Graffiti that once was considered the bane of urban existence is now a recognized and sometimes highly sought after art form unique to the inner city. All over America, cities are electing to brighten once-blighted neighborhoods with murals and other forms of street art. The biggest challenge? Finding them.
Yet, the rest of the area, even the right-of-way between the mural and the road, remains a blight. Trash still punctuates the aesthetics of the road, soot still gathers on the girders of the overpass, and none of the mural is visible unless one is stuck on that very short piece of otherwise forgettable road. Might this be a case of expecting art to do more than it is capable of doing on its own? Possibly.
Cities have long had a love/hate relationship with outdoor urban art. While graffiti has been around almost as long as men have been building walls, only recently have we as a society started looking at it as a legitimate art form. Artists with names such as Banksy, Mr. Brainwash, and Retna, Shepard Fairey, and David Choe have become both celebrities and millionaires spraypainting their works on the side of buildings such as Facebook’s headquarters. What once would have gotten a person arrested for vandalism is now welcomed by many urban building owners and often comes with a very hefty price tag.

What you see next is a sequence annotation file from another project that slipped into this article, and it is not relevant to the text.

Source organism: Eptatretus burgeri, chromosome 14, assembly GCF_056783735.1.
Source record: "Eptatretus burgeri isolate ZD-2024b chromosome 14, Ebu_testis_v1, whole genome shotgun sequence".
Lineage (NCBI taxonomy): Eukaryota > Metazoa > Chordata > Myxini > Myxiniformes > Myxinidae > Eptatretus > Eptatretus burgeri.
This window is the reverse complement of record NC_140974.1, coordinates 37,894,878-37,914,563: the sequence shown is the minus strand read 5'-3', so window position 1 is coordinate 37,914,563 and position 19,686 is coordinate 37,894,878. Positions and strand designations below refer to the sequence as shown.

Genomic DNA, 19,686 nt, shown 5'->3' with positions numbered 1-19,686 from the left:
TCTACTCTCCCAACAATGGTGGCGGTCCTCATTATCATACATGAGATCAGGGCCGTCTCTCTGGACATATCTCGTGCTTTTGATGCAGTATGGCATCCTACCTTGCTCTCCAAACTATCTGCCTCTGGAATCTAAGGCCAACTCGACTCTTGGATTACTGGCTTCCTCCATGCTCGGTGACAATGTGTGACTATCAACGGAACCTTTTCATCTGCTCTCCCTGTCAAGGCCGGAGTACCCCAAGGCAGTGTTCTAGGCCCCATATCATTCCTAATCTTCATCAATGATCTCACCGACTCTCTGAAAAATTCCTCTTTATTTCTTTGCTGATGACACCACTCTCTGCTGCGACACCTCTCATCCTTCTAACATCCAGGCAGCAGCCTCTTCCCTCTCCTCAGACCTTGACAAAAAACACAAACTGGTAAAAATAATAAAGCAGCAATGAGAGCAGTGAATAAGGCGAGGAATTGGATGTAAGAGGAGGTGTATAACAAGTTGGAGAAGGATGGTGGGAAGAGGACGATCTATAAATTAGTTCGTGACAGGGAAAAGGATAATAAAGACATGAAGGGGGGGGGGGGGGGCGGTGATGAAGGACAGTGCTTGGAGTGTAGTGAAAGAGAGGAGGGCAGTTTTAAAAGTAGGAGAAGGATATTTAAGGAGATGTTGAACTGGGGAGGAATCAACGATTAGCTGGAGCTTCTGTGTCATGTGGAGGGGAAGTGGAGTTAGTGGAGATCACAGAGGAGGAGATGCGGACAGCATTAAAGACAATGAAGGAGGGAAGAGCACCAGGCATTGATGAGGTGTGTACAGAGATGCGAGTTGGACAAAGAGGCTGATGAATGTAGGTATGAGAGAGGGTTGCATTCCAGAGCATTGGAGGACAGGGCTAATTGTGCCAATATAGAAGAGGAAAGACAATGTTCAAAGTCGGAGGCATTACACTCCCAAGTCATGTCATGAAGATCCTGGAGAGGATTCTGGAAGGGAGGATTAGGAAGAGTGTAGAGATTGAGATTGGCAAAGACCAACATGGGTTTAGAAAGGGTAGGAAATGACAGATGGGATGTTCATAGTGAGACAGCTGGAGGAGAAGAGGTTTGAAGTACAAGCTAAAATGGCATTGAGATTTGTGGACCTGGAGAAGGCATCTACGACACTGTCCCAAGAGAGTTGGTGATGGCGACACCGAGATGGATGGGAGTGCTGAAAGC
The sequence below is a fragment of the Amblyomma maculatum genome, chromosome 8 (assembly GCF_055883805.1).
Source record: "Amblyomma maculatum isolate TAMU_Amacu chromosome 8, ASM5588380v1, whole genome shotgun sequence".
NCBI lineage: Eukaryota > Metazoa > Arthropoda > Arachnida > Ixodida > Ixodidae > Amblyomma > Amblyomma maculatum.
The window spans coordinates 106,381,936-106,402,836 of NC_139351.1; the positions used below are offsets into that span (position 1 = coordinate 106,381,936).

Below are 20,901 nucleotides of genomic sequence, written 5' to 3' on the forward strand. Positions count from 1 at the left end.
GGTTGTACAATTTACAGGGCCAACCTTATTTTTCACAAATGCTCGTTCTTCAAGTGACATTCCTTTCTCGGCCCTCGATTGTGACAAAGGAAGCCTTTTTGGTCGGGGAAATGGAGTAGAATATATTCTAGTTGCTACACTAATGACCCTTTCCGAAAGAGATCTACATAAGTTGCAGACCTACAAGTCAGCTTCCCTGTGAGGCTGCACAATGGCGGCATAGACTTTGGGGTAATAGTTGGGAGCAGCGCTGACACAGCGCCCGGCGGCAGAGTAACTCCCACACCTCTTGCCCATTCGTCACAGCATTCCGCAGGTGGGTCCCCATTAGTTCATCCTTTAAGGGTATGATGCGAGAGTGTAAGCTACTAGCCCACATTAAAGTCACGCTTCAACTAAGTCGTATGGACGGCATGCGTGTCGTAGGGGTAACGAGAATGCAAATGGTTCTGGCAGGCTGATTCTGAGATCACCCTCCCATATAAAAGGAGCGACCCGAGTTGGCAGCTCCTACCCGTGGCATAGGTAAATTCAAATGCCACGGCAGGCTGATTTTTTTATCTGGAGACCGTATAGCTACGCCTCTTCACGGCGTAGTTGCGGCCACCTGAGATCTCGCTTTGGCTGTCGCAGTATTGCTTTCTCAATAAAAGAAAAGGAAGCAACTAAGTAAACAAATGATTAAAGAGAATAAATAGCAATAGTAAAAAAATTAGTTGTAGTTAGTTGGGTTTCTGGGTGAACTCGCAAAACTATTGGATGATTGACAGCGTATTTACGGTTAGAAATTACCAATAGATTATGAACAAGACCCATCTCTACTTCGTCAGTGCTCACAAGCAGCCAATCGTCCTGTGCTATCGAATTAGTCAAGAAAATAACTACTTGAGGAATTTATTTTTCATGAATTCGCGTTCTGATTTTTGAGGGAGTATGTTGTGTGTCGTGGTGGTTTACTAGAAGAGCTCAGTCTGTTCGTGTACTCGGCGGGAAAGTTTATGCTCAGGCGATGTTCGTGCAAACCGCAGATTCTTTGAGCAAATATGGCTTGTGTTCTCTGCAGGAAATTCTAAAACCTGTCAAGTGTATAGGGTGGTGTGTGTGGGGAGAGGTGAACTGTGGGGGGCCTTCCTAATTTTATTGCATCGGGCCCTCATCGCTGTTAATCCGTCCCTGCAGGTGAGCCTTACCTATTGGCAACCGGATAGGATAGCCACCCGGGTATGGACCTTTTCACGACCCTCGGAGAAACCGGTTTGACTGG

One also has to consider the fact that a lot of street art is intentionally temporary. Traditional graffiti artists never expect their work, welcome or not, to be permanent. Even under the best of circumstances, sunlight fades the colors and changing weather eventually chips away at the paint. Many walls where graffiti is welcome get completely repainted two or three times a year. If one visits an area infrequently or is unaware of an art wall’s rotation, one might easily miss a real masterpiece of urban painting.
Wall art is an exciting part of the contemporary urban landscape and photography helps preserve this all-too-temporary art form. Perhaps one day we’ll no longer relegate such creative work to back alleys and the underside of Interstate bridges. Until then, the search-and-discovery process of finding these exciting pieces is an adventure that defines the uniqueness of the urban outdoors. Get out your camera and start looking; they could be anywhere!